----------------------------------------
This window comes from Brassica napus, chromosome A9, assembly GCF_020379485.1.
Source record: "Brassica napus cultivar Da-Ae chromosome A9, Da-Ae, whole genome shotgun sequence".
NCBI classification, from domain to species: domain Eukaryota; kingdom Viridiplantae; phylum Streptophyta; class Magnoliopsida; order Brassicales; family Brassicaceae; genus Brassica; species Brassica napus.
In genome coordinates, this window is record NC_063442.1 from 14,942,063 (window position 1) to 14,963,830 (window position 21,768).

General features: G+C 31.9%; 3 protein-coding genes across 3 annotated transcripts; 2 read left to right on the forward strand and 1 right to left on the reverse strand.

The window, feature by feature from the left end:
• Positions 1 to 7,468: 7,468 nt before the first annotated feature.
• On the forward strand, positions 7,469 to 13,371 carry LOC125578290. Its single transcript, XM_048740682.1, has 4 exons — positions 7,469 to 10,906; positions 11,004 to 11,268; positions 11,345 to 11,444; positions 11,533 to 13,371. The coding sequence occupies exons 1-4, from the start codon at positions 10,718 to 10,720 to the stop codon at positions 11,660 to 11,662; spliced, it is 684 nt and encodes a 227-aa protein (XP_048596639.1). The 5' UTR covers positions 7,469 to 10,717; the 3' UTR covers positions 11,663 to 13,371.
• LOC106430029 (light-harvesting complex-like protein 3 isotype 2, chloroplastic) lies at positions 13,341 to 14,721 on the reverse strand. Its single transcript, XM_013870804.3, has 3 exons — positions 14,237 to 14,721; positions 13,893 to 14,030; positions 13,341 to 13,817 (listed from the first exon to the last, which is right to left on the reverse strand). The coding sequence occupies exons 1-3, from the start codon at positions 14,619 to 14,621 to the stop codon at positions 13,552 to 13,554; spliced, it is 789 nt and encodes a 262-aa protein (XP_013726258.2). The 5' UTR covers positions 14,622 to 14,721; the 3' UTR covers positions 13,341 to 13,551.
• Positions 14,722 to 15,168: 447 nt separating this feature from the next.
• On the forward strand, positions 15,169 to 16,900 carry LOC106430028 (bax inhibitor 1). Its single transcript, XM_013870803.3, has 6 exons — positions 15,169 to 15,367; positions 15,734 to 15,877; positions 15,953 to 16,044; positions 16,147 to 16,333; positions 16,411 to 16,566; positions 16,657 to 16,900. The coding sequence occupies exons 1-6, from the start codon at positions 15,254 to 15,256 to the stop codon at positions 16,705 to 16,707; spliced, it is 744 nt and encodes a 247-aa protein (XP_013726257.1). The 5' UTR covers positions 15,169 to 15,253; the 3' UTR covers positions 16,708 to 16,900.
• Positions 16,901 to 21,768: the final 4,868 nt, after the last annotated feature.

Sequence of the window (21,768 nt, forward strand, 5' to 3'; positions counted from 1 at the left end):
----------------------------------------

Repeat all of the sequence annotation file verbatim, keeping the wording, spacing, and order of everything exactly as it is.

This window comes from Brassica napus, chromosome A9, assembly GCF_020379485.1.
Source record: "Brassica napus cultivar Da-Ae chromosome A9, Da-Ae, whole genome shotgun sequence".
NCBI classification, from domain to species: domain Eukaryota; kingdom Viridiplantae; phylum Streptophyta; class Magnoliopsida; order Brassicales; family Brassicaceae; genus Brassica; species Brassica napus.
In genome coordinates, this window is record NC_063442.1 from 14,942,063 (window position 1) to 14,963,830 (window position 21,768).

General features: G+C 31.9%; 3 protein-coding genes across 3 annotated transcripts; 2 read left to right on the forward strand and 1 right to left on the reverse strand.

The window, feature by feature from the left end:
• Positions 1 to 7,468: 7,468 nt before the first annotated feature.
• On the forward strand, positions 7,469 to 13,371 carry LOC125578290. Its single transcript, XM_048740682.1, has 4 exons — positions 7,469 to 10,906; positions 11,004 to 11,268; positions 11,345 to 11,444; positions 11,533 to 13,371. The coding sequence occupies exons 1-4, from the start codon at positions 10,718 to 10,720 to the stop codon at positions 11,660 to 11,662; spliced, it is 684 nt and encodes a 227-aa protein (XP_048596639.1). The 5' UTR covers positions 7,469 to 10,717; the 3' UTR covers positions 11,663 to 13,371.
• LOC106430029 (light-harvesting complex-like protein 3 isotype 2, chloroplastic) lies at positions 13,341 to 14,721 on the reverse strand. Its single transcript, XM_013870804.3, has 3 exons — positions 14,237 to 14,721; positions 13,893 to 14,030; positions 13,341 to 13,817 (listed from the first exon to the last, which is right to left on the reverse strand). The coding sequence occupies exons 1-3, from the start codon at positions 14,619 to 14,621 to the stop codon at positions 13,552 to 13,554; spliced, it is 789 nt and encodes a 262-aa protein (XP_013726258.2). The 5' UTR covers positions 14,622 to 14,721; the 3' UTR covers positions 13,341 to 13,551.
• Positions 14,722 to 15,168: 447 nt separating this feature from the next.
• On the forward strand, positions 15,169 to 16,900 carry LOC106430028 (bax inhibitor 1). Its single transcript, XM_013870803.3, has 6 exons — positions 15,169 to 15,367; positions 15,734 to 15,877; positions 15,953 to 16,044; positions 16,147 to 16,333; positions 16,411 to 16,566; positions 16,657 to 16,900. The coding sequence occupies exons 1-6, from the start codon at positions 15,254 to 15,256 to the stop codon at positions 16,705 to 16,707; spliced, it is 744 nt and encodes a 247-aa protein (XP_013726257.1). The 5' UTR covers positions 15,169 to 15,253; the 3' UTR covers positions 16,708 to 16,900.
• Positions 16,901 to 21,768: the final 4,868 nt, after the last annotated feature.

Sequence of the window (21,768 nt, forward strand, 5' to 3'; positions counted from 1 at the left end):